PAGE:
“The Sixth Dimension” – Part Three
Artist: Jorge Jimenez
Color Artist: Alejandro Sanchez
Letterer: Tom Napolitano
Review by Bryant Lucas
The lunacy continues in this week’s bizarrely fantastic Justice League #21, as the League uncovers the secrets of the Sixth Dimension.
The Multiverse is dying due to a hole in the source wall. The Legion of Doom has both the Totality and Perpetua. Mr. Mxyzptlk, the magical Fifth Dimensional Imp, has gone berserk and is slowly erasing reality while the majority of the Justice League is trapped in the Sixth Dimension. Oh! And it turns out that the World Forger wants to condemn all of his enemies to his newly minted multiversal Hell. Yeah – Justice League #21 is insane.
In an attempt to save the Multiverse from the Legion of Doom, the Justice League traveled to the Sixth Dimension: a cosmic control room where the Multiverse was designed and set in motion. While Superman was transported to a barren wasteland, the rest of the League found paradise: a prosperous and peaceful future. They meet their future selves, an older Justice League that governs this utopia. However, Justice League #21 also reveals the origins and cost of this paradise.
Future Superman is actually the World Forger in disguise. As the third son of Perpetua (the others being the Monitor and Anti-Monitor), World Forger is responsible for crafting Multiverses in the DC Omniverse. He wants to replace the current DC Multiverse with the aforementioned paradise; however, the only way to accomplish is goal would be to preemptively capture everyone who would stand in opposition. These individuals would then be condemned to a hell-like multiversal prison forever. Unsurprisingly, the Justice League has a few moral qualms with the World Forger’s plan.
Really High Concepts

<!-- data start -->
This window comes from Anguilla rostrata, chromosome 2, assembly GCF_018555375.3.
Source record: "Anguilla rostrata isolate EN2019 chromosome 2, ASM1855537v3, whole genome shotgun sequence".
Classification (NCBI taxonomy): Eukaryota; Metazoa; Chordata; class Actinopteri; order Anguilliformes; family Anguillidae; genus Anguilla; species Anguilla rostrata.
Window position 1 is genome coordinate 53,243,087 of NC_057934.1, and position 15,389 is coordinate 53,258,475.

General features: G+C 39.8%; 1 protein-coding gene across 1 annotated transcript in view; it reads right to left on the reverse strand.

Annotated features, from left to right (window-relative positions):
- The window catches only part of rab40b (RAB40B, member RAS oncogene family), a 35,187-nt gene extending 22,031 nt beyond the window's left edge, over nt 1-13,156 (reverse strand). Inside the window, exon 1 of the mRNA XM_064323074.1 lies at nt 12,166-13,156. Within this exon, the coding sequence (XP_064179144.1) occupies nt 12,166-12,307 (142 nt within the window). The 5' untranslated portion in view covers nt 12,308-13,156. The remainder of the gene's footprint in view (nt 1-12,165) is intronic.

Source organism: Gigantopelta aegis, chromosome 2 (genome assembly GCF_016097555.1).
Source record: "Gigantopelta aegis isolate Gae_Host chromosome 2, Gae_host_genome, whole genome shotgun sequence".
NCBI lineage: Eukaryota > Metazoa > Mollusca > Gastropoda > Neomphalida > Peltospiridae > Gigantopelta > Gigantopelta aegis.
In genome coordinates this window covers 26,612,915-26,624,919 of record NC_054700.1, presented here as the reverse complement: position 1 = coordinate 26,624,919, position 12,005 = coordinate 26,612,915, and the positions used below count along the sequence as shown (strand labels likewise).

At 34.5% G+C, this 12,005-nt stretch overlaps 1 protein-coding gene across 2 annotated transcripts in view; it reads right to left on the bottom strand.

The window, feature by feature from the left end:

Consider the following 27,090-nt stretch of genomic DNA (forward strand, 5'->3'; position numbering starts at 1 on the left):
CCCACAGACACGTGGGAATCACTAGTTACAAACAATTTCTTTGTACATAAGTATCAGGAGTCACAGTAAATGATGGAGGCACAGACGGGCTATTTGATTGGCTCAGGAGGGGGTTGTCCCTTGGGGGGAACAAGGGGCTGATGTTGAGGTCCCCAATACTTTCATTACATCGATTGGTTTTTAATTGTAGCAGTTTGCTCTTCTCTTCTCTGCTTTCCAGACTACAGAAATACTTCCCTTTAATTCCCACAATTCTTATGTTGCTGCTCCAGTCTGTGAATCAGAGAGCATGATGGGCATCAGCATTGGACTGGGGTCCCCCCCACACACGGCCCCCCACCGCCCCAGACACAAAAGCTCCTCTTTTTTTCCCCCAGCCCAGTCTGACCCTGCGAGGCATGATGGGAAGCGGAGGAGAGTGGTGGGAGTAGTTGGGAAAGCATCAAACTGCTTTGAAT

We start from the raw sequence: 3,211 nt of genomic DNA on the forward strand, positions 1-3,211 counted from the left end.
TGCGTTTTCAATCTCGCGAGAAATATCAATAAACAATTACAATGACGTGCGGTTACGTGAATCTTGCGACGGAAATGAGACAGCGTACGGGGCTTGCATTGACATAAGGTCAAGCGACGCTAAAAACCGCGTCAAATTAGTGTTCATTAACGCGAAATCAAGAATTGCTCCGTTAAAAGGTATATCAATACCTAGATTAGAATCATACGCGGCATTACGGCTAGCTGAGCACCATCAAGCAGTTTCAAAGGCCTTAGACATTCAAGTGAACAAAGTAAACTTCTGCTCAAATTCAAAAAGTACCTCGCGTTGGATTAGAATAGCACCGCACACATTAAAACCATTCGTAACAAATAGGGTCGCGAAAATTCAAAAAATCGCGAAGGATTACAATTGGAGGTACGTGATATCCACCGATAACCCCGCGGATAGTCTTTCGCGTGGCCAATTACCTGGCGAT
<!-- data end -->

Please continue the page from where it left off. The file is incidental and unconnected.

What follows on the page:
Scott Snyder and Jorge Jimenez once again share writing credits, which is most definitely a good thing. As this arc continues, the zaniness escalates from issue to issue. At times Justice League #21 reads like the best parts of a drug-addled rant by a couple of comic book aficionados – and that is by no means an insult. This story is creative, and while its concepts are high, both Snyder and Jimenez do a great job unpacking these ideas within the framework of conflict. This dramatic tension between the League and the World Forger is palpable and thereby serves a conduit for some Multiversal world building.
Jimenez’s Large, Cosmic Pencil
Jorge Jimenez is a genius. One of the best moments of this issue is when the narrative shifts for a few panels to check in on Mera, Starman, and Mr. Mxyzptlk. As previously mentioned Mxyzptlk lost his mind and grew to a height of approximately 1,200 ft, while rampaging through Metropolis. Mera and Starman hurl Jarro towards the imp who reports that Mxyzptlk is on the verge of “Unimagining” reality. This sequence is brilliantly drawn, culminating with Jimenez drawing a pencil that is slowly erasing the page. While some might argue that such a “Meta” trick is gimmicky, this sequence works brilliantly within the context of the issue and arc. “The Sixth Dimension” is about the nature of reality, so Jimenez’s large, cosmic pencil becomes a metaphor for his own, as he draws the construction and destruction of these heroes’ world.
Justice League #21 succeeds on so many levels. It’s both entertaining and thought-provoking. Amidst the cosmological meta-fictional bombast, there’s an incredibly human story, exploring the morality of justice. Couched in quasi-religious terms, the World Forger’s paradise and prison are possible analogs for both heaven and hell. Such binaries force the League to question the nature of Justice and the role it will play in the events to come. Justice League #21 is a borderline perfect issue that couples creativity and amusement with a well-crafted narrative. It’s by far the best issue in this arc so far. Verdict: if you aren’t reading “The Sixth Dimension”, you’re missing out.
Images Courtesy Of DC Entertainment